It was no later than 4pm and I was cruising through my first ever 20 mile day (and continuing), my highest mileage before that had been just short of 13 and I was epically wasted by the end of that day. I felt as I was moving fluidly, up a thousand foot incline without needing to stop, and recovering much quicker regardless of our lack of sleep on the five hundred mile drive up from Orlando. As I continued to revel in my newly discovered super powers, I reflected on how exactly I achieved such stardom on the trail.
Before the trip even started a few friends and I were mentally set on packing “ultralight”- or as close to it as we could get. We were aiming for a sub 10 pound base weight (everything but food and water) – which depending on who you are could or could not be considered ultralight for fall temperatures. But politics aside, our aim was to pack light, way lighter than any of us had ever packed before. This decision led to some necessary gear changes one of the main ones being a pack upgrade.
Up until this point I had been using an older Gregory Z55, which actually weighed about a pound less than the newer generation Z backpacks that they are producing now. But still, it was going to be far too heavy for this trip, I ultimately fell toward purchasing a Granite Gear Crown 60 pack.
The Crown 60 is a 2 lb 2oz pack (as it sits on the shelf) and is even lighter if you felt the need to remove the internal frame sheet. The pack itself isn’t designed to carry any great weight despite its relatively spacious carrying capacity, from personal experience putting anymore than 30 pounds in this pack would be pushing it, and even at that weight it’s probably not enough pack to be comfortable for a very long time. This pack is suited to the hiker who doesn’t plan on carrying more than 25 pounds while still maintaining the ability to carry quite a substantial bit more if the need arises.
This past November I took it on an 80-mile hike on the Appalachian Trail and I had no complaints. My final pack weight was around 20 pounds with food and water (from a 10 pound base weight) and seemed to be at its best balance between comfort and capacity. The biggest difference between a pack like the Crown 60 and the typical internal frame pack is that the weight distribution isn’t going to be the true 80/20 hip to shoulder as a good fitting pack typically should be. The weight of the pack does sit primarily on your hips but because the pack conforms to the contour of your back it feels more like its attached to your body and carries weight a little differently to a rigid internal frame with possibly a little more weight distributed on your shoulders. When trying this pack out keep this in mind- it’s not an internal frame, it will feel different, as it should. The last thing you want to do is trick yourself into thinking this pack can comfortably carry heavy weight as well as your internal frame.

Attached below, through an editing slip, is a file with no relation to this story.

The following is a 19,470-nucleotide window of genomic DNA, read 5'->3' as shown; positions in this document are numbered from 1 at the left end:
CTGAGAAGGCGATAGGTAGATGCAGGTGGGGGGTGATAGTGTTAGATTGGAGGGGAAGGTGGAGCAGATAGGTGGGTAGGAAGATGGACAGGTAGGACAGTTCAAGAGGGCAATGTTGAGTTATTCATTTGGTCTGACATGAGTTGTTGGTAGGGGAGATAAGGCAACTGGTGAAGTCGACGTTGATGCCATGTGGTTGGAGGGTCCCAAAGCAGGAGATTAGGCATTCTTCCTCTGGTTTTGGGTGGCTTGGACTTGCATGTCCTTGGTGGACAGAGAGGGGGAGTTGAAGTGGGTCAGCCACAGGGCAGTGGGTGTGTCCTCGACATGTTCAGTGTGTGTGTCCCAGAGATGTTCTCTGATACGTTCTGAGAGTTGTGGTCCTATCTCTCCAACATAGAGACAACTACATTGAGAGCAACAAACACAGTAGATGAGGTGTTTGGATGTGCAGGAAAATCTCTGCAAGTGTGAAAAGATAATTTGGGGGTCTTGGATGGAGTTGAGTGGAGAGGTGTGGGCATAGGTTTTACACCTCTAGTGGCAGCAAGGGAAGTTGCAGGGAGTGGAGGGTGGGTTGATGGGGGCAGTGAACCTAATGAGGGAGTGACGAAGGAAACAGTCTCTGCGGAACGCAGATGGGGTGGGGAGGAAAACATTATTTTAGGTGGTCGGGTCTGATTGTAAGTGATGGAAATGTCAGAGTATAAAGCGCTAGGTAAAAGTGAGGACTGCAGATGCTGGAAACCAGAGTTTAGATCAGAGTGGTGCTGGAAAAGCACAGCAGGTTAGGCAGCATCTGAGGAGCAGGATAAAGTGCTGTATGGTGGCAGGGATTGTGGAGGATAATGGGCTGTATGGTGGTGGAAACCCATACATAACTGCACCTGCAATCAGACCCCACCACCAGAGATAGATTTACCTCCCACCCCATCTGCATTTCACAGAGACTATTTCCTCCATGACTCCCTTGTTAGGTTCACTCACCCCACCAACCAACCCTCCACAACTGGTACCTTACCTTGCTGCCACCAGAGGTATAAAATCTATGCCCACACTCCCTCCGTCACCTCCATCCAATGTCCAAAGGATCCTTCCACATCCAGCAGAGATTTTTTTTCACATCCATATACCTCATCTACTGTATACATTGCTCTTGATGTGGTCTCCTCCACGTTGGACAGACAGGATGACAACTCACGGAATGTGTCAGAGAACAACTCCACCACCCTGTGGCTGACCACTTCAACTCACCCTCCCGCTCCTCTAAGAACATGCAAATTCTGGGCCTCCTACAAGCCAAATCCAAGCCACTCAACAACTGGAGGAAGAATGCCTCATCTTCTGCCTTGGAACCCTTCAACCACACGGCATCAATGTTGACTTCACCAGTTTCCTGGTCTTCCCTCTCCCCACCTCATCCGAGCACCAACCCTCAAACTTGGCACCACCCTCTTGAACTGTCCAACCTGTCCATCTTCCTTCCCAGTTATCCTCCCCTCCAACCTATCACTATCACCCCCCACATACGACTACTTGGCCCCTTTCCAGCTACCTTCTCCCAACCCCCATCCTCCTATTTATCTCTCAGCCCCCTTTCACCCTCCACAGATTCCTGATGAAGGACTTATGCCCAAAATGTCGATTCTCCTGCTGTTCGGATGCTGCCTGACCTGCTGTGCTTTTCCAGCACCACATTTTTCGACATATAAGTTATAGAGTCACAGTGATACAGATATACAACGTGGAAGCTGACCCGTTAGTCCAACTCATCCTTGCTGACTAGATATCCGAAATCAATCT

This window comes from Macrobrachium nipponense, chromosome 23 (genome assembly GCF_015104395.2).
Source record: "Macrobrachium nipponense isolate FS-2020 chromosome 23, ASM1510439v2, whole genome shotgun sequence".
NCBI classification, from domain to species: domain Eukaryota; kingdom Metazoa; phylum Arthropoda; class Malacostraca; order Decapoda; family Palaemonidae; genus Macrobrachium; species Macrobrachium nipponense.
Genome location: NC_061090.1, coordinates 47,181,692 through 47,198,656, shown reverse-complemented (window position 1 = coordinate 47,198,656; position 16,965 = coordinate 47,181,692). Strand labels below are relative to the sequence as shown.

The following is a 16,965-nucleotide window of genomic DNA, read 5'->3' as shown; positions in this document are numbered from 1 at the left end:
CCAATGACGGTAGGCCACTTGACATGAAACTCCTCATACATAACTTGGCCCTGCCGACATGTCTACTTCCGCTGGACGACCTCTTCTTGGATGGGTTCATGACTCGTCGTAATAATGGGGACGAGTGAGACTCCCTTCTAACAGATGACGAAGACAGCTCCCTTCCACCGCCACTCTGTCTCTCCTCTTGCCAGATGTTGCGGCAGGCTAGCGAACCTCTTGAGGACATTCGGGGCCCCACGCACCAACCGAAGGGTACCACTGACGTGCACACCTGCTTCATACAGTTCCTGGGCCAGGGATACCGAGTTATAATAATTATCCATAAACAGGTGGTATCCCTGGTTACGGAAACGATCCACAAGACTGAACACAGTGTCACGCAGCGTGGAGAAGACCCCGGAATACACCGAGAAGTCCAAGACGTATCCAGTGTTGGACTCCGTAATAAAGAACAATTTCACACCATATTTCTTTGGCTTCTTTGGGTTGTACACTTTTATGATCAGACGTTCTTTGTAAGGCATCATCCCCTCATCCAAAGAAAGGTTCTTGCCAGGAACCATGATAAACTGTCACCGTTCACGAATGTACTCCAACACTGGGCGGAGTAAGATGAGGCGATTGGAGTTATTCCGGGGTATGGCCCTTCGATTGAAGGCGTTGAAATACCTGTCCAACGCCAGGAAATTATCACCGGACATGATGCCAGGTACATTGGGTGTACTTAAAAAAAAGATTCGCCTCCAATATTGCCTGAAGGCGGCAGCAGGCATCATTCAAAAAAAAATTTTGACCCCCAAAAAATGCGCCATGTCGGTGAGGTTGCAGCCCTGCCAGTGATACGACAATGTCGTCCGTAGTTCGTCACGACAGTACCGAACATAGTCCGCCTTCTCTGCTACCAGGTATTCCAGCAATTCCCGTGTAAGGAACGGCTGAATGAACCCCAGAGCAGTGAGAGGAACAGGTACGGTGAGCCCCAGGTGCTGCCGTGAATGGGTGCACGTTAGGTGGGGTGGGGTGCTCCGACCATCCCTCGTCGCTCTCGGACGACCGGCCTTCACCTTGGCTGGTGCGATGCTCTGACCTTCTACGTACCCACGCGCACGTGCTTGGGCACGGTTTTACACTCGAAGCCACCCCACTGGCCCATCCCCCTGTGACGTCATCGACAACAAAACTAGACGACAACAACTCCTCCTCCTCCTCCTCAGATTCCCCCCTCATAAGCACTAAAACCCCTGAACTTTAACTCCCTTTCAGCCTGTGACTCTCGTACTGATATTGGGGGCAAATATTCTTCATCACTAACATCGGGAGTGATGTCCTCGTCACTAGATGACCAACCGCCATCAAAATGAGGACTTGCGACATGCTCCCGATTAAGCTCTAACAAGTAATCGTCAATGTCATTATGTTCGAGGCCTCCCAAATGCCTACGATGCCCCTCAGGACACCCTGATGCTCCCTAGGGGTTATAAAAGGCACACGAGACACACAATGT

The other thing that I appreciated from the pack was of course its light weight construction- I felt really spoiled by the fact that my pack was so light and felt like I was cheating two of my other hiking partners up the mountains (who had slightly heavier packs than mine). This pack is about 2 pounds lighter than the typical pack of the same volume that’s considered “light weight”- a typical 4 lb to 2 lb (crown 60) ratio, and a typical 45 lb to 30 lb (crown 60) comfort carrying capacity.
To those who dont think two pounds makes a difference, if you’re one of those hikers who enjoys the “comforts” and would prefer to have a heavier pack that carries 25 pounds more comfortably- the next time I go hike a 25 mile day on the AT I’ll let you carry my 1 liter water bottle (about 2 pounds) we’ll see how enthused you’ll be about doing that again the next day. The Crown 60 is for people who are looking to transition from “light weight” to “ultra light”- if you already have a good gear list of lightweight gear in your pack but want to move away from the heavy 6 lb expedition pack or weighty 4 lb lightweight pack the Crown should definitely be on your list of options.
Ultimately, this pack isn’t for everyone- its for people who plan on or are already in the sub 30 lb range with food and water for several days on the trail. If you over pack the Crown 60, it wont showcase the packs ability to perform in the wilderness, and might result in a sub par experience in the woods. Nonetheless, I highly recommend this pack. Keep walking, keep hiking, and keep enjoying the wilderness!